alt

According to the Organogram for the New NPHCDA Agency (NPHCDA & NPI Merged) V 2.1 – Post Lokoja Workshop, the purpose of the agency that has now been merged with the National Programme on Immunization (NPI) is to ensure the development of primary healthcare system through advocacy, social mobilization, resource mobilization, community ownership, capacity building and development of effective managerial processes. However, apart from hefty monthly salaries, a visit to the agency's South West office in Agodi GRA in Ibadan would attest to the fact that the agency's workers still have a lot to learn about their work mandate, and are working at a sickening slow snail speed. While they are learning, the pressure of the failure of the Nigerian primary healthcare has shifted to other tiers- the secondary and tertiary health sectors.

Presently, the only evident difference in the services rendered by these two tiers are the medical trainings - undergraduate and postgraduate - offered by the tertiary health institutions, and what remains of our extensively eroded health referral system. In Ibadan for instance, both UCH (a tertiary health institution) and Adeoyo General Hospital (a secondary health facility) treat secondary wounds, deliver babies, give immunizations and vaccinations (duties of primary health centers), operate HIV clinics, carry out minor and major surgeries, and train medical and paramedical staffs. Nigeria's emergency medical practices and wards also point to the fact that our health system is in disarray.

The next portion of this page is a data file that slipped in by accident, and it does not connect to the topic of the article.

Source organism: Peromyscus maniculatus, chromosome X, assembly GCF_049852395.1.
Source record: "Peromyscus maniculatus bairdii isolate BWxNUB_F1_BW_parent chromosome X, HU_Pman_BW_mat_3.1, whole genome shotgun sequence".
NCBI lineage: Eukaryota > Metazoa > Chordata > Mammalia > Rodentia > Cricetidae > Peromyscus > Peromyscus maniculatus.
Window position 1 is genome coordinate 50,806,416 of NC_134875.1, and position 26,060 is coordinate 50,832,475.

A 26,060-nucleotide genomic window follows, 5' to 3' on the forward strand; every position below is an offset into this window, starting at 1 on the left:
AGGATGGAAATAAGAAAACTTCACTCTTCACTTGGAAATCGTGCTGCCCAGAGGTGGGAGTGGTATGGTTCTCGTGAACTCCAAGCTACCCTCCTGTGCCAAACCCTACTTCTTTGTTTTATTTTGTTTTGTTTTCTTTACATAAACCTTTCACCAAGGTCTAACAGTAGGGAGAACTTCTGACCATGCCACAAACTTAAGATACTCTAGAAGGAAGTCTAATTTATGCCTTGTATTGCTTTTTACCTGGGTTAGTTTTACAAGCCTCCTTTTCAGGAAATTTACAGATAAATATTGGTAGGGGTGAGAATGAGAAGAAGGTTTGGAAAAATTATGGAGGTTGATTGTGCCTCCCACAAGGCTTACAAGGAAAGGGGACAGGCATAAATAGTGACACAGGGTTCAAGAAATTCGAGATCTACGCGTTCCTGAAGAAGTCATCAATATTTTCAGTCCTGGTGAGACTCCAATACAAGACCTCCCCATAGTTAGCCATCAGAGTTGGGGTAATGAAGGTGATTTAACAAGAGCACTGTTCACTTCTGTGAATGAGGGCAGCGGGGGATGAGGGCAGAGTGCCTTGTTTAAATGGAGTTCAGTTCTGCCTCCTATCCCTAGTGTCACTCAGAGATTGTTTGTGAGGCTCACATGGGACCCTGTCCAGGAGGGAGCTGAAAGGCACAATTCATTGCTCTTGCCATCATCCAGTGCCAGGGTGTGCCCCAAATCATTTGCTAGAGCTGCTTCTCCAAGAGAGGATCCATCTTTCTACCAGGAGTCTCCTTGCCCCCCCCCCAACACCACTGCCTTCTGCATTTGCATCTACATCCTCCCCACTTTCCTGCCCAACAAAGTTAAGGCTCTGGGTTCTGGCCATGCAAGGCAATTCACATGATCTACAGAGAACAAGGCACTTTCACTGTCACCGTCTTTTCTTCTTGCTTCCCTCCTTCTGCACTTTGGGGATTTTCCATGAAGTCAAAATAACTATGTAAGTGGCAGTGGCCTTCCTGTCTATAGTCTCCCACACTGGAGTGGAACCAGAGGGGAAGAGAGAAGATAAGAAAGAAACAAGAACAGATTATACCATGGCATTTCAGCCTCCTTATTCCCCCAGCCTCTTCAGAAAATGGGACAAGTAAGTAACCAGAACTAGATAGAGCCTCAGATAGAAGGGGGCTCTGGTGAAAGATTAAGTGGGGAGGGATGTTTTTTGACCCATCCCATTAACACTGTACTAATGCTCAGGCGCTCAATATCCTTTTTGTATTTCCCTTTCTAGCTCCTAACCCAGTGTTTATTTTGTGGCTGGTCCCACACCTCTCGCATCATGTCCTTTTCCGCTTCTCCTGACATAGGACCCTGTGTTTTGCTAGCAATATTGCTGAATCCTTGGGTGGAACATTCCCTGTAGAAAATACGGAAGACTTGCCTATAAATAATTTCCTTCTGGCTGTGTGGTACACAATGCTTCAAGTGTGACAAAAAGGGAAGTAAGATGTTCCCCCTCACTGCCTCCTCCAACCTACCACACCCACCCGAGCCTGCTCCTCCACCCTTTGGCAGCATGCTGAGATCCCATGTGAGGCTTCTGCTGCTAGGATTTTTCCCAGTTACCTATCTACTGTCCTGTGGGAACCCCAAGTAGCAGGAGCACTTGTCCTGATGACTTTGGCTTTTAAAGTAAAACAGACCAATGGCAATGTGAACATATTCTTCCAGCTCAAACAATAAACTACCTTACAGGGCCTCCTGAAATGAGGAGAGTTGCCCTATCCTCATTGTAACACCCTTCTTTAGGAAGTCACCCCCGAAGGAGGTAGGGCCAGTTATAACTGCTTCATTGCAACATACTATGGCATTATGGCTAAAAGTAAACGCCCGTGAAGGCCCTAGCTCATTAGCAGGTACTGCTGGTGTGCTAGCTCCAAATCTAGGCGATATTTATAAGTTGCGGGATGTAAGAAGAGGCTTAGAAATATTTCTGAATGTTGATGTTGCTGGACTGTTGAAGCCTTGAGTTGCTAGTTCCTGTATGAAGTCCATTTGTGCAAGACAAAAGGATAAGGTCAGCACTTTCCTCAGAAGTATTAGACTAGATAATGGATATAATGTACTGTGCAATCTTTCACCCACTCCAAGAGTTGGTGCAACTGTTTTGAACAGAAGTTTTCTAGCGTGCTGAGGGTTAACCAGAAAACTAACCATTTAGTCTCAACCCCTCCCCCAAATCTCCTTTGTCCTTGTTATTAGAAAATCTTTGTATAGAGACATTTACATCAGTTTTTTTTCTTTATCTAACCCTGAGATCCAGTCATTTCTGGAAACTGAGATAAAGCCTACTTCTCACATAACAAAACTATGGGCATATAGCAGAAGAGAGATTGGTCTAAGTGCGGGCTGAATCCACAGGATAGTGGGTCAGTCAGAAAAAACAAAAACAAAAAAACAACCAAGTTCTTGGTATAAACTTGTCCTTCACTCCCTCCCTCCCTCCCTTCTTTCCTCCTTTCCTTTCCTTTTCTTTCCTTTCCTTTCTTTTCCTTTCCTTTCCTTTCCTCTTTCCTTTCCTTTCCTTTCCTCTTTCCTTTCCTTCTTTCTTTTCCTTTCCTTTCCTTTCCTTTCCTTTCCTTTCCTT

The entropy (degree of disturbance and disorderliness) is highest in our tertiary health facilities where patients with minor cases that are treatable with a salt-sugar solution mixture compete for medical attention with those presenting with medical conditions that could only be treated at the prestigious King Fasai Medical Center in Saudi Arabia.

It's only in Nigeria that a 911 dial gives a number-not-in-use response. Our various governments claim to have procured ambulances, yet no citizen knows how to contact them when in dire need. It's therefore an expected aftermath that Nigeria, despite its enormous oil wealth, has one of the highest emergency mortality rates in world history. Even Mozambique and Tanzania fair better than the self acclaimed giant of Africa!